Although peacefully situated by the lake Templiner in the south-west of Berlin, ending up at the former Potsdam Hbf (Hbf = Hauptbahnhof = Central/main Station) gives an almost shocking flashback of the days of the Cold War and the divided city of Berlin. Back in the early 1950s, the newly formed DDR - German Democratic Republic experienced a vast drain of its citizens through Western Berlin. It soon became apparent that this fact could no longer be ignored and the plans for the Berlin Wall started to take shape. The problem that the rail lines that all terminated in the center of the city was solved by the construction of an outer railway ring that connected all lines. More than 100 km of new track was built around Berlin during the 1950s and in 1961 when the Berlin Wall was completed, a giant transformation of the rail lines was put in place and the possibilities to escape were gone.
The new station of Potsdam was built in two levels to allow passengers to switch between the main ring in the upper level and the connecting line in the level below. The architecture straightly follows the standard Deutsche Reichbahn design so typical of the DDR of that vintage. When walking on the empty and overgrown platforms, it’s fascinating to think about the fact how many Eastern German families who must have been standing here to switch trains in order to avoid the decadent Western city center.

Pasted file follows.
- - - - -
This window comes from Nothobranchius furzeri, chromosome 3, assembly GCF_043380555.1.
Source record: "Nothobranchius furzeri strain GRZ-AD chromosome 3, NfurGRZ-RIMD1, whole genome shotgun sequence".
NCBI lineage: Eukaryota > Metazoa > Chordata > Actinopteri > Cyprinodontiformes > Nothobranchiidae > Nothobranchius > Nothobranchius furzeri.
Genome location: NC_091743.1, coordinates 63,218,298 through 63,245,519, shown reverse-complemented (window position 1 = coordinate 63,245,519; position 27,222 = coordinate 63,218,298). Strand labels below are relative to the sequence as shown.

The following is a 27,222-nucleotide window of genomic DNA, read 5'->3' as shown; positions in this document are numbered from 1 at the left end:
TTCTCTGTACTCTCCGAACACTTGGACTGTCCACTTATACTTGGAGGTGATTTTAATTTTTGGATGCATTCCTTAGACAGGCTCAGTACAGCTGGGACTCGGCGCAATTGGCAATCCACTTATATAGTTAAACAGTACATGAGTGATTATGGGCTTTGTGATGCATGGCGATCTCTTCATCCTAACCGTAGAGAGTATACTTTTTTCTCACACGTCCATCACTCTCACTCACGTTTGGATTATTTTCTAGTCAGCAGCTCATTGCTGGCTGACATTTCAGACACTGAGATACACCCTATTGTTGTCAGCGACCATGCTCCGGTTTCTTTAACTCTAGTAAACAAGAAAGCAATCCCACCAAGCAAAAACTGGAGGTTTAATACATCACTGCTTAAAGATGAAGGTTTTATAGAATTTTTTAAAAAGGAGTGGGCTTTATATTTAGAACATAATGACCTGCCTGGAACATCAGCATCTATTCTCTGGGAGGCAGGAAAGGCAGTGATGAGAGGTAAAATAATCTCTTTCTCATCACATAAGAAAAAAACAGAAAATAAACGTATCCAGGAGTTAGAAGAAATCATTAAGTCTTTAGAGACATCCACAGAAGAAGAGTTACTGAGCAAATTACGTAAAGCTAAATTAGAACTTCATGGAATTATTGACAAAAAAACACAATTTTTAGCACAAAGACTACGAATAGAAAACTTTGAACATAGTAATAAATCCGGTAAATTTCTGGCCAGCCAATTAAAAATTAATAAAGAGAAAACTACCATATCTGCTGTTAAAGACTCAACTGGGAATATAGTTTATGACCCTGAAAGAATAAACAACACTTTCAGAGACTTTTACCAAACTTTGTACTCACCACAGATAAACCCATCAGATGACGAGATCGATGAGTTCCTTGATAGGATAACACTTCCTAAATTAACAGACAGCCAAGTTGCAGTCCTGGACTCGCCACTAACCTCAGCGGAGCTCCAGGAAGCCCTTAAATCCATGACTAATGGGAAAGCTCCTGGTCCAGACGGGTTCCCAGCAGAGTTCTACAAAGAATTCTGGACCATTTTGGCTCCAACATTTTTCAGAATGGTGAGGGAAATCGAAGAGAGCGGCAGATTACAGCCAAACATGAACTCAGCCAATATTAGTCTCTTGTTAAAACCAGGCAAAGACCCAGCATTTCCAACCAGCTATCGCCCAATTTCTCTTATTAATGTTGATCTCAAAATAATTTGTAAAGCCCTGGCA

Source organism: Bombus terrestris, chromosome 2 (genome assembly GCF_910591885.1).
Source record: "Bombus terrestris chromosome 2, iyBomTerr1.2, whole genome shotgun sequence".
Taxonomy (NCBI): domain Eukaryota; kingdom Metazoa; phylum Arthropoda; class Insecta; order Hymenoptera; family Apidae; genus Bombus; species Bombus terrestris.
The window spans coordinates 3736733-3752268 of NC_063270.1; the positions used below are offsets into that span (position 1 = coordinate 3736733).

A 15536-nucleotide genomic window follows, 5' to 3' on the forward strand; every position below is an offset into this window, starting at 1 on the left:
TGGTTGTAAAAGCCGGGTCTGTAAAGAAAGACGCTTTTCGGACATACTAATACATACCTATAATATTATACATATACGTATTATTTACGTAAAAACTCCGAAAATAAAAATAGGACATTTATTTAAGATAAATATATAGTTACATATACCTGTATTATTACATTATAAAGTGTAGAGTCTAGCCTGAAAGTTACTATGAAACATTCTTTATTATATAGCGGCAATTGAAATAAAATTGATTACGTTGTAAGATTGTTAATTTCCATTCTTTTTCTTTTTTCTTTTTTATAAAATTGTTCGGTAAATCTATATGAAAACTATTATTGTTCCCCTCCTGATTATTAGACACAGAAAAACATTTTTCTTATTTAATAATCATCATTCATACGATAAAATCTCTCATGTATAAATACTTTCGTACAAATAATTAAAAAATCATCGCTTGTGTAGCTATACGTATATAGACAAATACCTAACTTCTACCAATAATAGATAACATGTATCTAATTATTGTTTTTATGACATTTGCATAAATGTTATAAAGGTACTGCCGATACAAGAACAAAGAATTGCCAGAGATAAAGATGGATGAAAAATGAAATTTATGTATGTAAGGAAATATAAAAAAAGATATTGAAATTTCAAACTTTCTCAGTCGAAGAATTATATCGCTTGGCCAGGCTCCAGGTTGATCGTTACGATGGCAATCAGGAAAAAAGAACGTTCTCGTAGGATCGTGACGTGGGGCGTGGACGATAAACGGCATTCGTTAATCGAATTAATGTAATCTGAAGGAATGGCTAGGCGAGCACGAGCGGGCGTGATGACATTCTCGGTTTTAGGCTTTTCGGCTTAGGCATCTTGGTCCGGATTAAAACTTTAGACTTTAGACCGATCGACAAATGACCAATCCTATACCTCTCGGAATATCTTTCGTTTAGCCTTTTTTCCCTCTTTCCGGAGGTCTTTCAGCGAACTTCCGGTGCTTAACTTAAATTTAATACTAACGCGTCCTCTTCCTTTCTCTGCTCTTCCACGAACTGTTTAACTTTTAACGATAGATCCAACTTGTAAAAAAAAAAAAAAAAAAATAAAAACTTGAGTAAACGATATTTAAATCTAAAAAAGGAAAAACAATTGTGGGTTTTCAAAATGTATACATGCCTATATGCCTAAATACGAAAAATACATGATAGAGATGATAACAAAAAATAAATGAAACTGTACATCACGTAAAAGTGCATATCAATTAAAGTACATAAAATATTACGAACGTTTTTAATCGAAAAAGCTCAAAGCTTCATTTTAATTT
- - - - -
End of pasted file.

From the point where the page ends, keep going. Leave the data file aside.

With the reunification of Germany and the fall of the wall in 1989, the fate of the station was set and the role of the ring changed as the trains were led into the central stations of Berlin rather than passing via the ring. After a few years, Potsdam Hauptbahnhof was moved back to where it used to be and the DDR station changed name to Potsdam Pirschheide. Since some ten years ago, only freights pass on the outer ring in that section which means that the meaning of the junction station is gone. The station building probably waits for its final fate, although I guess that is far from non-controversial to demolish such a typical sign of the DDR of that time.
Although I perfectly remember the time of the divided Berlin it really strikes me how quickly one adapts to a changing reality and how difficult it suddenly is to recall that feeling of how it must have been back then. Trying to preserve these unique historical buildings and sites are of course out of question, but I really wonder how this important time in history will be made visible to the generations to come. Or will it just be forgotten and be passed to the shadows?